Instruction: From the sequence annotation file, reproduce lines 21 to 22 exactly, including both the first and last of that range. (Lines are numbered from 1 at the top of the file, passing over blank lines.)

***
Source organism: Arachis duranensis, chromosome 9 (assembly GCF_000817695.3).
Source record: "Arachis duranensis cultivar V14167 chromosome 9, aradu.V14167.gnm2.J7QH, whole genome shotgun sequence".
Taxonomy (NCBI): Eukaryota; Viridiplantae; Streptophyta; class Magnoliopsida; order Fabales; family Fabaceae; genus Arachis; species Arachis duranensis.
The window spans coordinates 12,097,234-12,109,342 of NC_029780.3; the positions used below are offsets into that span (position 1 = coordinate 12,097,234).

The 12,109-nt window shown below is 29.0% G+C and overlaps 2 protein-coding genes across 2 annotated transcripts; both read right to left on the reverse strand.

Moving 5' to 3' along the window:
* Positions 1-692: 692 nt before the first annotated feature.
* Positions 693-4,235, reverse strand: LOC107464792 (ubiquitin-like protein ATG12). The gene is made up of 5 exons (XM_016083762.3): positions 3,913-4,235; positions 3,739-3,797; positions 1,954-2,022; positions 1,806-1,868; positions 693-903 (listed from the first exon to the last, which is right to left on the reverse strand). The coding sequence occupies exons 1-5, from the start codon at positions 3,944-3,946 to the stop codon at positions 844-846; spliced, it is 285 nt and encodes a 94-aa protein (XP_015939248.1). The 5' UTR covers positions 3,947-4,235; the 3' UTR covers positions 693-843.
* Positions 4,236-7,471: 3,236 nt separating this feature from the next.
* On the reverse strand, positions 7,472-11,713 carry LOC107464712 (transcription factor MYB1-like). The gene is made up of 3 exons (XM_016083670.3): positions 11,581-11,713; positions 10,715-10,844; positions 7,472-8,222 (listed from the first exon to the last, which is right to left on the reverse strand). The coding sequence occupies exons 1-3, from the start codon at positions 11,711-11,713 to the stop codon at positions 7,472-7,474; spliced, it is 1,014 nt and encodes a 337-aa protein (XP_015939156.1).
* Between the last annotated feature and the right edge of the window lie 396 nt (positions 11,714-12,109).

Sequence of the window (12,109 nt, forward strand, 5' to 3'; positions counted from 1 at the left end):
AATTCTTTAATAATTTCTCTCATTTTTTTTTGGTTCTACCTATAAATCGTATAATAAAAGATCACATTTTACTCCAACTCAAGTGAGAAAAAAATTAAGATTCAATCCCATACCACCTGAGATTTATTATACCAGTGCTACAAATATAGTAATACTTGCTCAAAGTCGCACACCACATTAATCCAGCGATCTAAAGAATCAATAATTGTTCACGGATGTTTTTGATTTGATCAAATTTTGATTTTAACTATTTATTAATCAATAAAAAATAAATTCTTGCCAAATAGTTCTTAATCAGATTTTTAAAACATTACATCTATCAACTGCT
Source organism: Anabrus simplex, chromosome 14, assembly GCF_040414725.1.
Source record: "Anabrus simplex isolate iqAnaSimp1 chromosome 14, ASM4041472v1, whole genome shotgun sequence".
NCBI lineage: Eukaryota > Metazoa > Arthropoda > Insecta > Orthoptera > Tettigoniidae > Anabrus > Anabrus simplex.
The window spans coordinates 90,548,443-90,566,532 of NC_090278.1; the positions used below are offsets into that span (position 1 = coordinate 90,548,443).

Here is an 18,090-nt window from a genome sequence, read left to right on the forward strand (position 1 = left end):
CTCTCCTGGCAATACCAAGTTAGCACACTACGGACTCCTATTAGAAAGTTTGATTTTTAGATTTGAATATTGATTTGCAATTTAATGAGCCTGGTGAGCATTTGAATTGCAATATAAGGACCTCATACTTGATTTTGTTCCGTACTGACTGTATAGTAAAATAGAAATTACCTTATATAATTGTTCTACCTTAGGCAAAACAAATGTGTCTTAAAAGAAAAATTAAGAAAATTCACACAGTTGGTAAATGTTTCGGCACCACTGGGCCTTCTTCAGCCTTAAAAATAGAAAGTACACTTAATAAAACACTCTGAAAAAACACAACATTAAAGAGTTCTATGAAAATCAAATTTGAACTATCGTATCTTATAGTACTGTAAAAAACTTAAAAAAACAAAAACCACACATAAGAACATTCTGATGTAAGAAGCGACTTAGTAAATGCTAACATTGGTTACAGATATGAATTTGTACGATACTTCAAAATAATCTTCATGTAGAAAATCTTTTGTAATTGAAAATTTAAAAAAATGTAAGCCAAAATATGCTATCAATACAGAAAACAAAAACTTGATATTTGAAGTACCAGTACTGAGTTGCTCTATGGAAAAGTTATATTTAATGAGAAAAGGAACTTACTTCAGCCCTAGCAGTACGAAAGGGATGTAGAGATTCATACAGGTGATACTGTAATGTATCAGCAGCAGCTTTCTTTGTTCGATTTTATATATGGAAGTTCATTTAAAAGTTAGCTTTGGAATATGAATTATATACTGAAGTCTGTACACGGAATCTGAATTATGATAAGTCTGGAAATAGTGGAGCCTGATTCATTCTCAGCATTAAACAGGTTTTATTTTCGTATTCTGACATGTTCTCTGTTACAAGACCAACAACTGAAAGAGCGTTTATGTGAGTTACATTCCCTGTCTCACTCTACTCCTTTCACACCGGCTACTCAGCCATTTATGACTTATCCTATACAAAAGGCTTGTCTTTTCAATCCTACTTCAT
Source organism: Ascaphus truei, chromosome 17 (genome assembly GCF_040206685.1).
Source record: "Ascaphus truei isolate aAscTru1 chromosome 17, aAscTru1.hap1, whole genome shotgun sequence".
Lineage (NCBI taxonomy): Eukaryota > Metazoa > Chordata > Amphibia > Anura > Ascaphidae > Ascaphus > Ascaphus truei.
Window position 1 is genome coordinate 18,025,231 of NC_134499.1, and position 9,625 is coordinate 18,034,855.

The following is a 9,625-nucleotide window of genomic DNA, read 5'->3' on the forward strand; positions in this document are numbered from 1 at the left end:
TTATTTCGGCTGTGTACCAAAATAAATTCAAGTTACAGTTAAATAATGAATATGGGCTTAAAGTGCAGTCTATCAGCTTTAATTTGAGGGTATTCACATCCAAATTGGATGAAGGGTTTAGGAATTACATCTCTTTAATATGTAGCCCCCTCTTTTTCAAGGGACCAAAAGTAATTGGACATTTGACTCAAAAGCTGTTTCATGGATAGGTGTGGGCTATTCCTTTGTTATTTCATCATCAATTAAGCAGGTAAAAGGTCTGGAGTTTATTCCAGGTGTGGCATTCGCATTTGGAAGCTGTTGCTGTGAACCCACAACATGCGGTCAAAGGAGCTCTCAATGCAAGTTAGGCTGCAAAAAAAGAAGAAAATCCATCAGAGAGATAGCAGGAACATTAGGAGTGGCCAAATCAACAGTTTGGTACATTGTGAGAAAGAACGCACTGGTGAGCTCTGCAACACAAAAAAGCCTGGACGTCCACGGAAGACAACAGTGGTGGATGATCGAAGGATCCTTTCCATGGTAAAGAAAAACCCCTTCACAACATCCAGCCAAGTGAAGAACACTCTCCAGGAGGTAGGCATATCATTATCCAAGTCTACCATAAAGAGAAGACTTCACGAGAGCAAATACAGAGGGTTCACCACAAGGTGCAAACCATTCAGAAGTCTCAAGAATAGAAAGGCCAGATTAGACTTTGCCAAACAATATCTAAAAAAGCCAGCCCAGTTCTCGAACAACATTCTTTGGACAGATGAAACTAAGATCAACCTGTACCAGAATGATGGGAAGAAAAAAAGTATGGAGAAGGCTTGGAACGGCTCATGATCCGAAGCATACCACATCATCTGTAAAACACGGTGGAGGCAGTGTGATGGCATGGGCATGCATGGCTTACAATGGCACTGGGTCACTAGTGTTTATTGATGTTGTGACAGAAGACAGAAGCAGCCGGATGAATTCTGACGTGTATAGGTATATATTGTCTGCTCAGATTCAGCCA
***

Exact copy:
Source record: "Ascaphus truei isolate aAscTru1 chromosome 17, aAscTru1.hap1, whole genome shotgun sequence".
Lineage (NCBI taxonomy): Eukaryota > Metazoa > Chordata > Amphibia > Anura > Ascaphidae > Ascaphus > Ascaphus truei.